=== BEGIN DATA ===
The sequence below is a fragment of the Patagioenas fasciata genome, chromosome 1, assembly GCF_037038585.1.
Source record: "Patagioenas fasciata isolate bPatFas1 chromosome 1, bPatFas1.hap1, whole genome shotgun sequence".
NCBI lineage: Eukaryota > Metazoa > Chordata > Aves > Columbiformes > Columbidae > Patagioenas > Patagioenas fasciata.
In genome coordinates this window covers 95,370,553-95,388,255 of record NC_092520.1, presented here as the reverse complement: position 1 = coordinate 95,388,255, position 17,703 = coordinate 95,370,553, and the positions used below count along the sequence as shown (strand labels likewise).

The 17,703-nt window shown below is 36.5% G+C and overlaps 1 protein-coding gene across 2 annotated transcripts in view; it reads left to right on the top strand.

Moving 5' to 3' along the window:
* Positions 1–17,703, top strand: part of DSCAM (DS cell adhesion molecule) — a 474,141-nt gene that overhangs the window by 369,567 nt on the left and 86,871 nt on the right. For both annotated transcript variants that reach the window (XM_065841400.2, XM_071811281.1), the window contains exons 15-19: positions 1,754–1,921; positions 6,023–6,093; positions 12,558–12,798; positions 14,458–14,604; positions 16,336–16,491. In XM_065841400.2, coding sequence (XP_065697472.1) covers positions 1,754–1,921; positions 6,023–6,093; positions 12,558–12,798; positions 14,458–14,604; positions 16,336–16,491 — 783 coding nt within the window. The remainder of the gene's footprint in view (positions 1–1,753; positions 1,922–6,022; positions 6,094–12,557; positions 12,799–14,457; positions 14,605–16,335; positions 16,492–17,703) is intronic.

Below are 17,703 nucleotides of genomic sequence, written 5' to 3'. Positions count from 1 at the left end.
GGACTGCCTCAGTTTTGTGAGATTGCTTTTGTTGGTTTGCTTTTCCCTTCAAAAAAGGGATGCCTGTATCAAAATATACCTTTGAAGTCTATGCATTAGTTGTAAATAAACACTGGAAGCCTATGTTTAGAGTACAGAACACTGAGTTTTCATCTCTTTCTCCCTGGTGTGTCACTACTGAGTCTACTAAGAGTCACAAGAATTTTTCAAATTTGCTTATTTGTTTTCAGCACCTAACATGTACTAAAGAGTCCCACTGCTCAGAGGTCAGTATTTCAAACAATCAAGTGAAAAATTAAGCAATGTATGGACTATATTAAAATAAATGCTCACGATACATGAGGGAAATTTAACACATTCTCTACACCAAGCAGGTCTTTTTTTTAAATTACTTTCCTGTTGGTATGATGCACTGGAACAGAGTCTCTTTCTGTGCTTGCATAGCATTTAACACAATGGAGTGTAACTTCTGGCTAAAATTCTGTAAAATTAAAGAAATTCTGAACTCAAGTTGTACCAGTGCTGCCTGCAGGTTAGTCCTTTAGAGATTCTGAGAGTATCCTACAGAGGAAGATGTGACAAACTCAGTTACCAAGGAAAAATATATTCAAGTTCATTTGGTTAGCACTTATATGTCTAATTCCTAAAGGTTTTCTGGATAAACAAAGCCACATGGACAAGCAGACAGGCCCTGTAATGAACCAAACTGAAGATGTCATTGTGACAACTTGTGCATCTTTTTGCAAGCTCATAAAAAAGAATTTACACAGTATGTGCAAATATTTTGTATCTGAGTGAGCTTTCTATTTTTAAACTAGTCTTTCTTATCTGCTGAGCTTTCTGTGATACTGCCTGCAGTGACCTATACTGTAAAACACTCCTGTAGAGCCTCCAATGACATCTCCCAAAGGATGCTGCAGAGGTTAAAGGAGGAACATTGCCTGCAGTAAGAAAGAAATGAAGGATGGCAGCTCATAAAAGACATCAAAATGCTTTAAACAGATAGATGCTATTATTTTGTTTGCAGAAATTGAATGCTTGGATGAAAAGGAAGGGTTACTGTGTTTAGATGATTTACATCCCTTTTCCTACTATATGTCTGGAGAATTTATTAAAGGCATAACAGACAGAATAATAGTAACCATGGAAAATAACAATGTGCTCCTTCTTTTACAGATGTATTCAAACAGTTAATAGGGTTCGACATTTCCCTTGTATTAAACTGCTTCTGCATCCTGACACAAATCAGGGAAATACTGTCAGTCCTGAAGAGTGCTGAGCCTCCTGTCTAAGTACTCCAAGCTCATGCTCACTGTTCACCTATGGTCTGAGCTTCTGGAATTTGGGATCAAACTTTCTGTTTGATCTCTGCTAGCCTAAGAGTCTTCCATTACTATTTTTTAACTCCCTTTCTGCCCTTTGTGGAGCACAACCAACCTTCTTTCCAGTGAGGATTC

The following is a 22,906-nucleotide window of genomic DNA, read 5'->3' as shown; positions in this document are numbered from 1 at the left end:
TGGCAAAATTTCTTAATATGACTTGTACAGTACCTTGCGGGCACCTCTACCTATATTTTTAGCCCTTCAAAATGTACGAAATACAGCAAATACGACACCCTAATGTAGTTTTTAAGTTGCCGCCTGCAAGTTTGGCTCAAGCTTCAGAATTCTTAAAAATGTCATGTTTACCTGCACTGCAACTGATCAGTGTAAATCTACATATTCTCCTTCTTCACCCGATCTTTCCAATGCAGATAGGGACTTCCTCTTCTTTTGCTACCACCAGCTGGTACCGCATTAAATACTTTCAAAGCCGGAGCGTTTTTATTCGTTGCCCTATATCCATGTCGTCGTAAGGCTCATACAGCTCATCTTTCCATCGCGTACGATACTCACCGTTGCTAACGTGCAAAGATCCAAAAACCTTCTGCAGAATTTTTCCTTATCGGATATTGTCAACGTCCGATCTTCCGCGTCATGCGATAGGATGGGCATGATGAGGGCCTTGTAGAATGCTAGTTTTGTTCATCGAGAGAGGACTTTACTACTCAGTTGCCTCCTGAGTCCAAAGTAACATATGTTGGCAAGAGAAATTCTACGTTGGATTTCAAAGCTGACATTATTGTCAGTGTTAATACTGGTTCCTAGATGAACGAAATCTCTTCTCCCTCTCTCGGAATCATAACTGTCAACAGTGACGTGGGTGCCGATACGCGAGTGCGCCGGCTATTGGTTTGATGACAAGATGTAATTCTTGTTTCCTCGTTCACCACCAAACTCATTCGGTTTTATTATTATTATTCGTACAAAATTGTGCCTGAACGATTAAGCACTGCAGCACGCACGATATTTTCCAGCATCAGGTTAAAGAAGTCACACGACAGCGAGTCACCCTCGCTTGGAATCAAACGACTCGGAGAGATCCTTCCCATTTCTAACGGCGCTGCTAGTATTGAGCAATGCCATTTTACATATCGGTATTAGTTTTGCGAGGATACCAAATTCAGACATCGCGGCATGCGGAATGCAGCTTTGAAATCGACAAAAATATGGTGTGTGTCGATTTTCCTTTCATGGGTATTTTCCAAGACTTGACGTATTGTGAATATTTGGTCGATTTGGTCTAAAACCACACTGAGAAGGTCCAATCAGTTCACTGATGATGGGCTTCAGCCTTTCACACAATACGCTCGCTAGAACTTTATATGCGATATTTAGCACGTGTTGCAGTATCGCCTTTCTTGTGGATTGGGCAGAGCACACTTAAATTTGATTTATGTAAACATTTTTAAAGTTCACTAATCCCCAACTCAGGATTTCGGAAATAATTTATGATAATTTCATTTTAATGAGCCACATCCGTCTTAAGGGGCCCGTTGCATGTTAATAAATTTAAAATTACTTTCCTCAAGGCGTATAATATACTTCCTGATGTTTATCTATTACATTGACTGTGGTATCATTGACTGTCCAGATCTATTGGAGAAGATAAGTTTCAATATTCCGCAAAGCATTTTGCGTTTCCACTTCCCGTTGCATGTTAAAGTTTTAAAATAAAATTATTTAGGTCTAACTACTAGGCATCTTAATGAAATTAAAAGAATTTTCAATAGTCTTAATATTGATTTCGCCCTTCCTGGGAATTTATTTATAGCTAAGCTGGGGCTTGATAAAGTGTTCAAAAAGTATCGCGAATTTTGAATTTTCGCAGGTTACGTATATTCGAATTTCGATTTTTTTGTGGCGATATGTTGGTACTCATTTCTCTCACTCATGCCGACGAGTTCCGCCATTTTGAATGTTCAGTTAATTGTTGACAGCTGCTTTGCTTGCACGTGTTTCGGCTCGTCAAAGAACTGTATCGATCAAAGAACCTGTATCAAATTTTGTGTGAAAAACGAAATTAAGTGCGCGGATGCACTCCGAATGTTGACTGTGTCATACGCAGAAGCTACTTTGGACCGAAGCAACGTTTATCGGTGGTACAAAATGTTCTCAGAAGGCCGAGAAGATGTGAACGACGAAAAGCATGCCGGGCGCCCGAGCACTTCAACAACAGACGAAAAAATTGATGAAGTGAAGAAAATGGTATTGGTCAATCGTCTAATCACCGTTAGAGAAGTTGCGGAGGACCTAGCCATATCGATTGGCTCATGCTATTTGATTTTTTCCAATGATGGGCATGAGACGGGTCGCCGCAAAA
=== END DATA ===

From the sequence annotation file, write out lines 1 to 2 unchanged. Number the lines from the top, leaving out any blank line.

The sequence below is a fragment of the Patagioenas fasciata genome, chromosome 1, assembly GCF_037038585.1.
Source record: "Patagioenas fasciata isolate bPatFas1 chromosome 1, bPatFas1.hap1, whole genome shotgun sequence".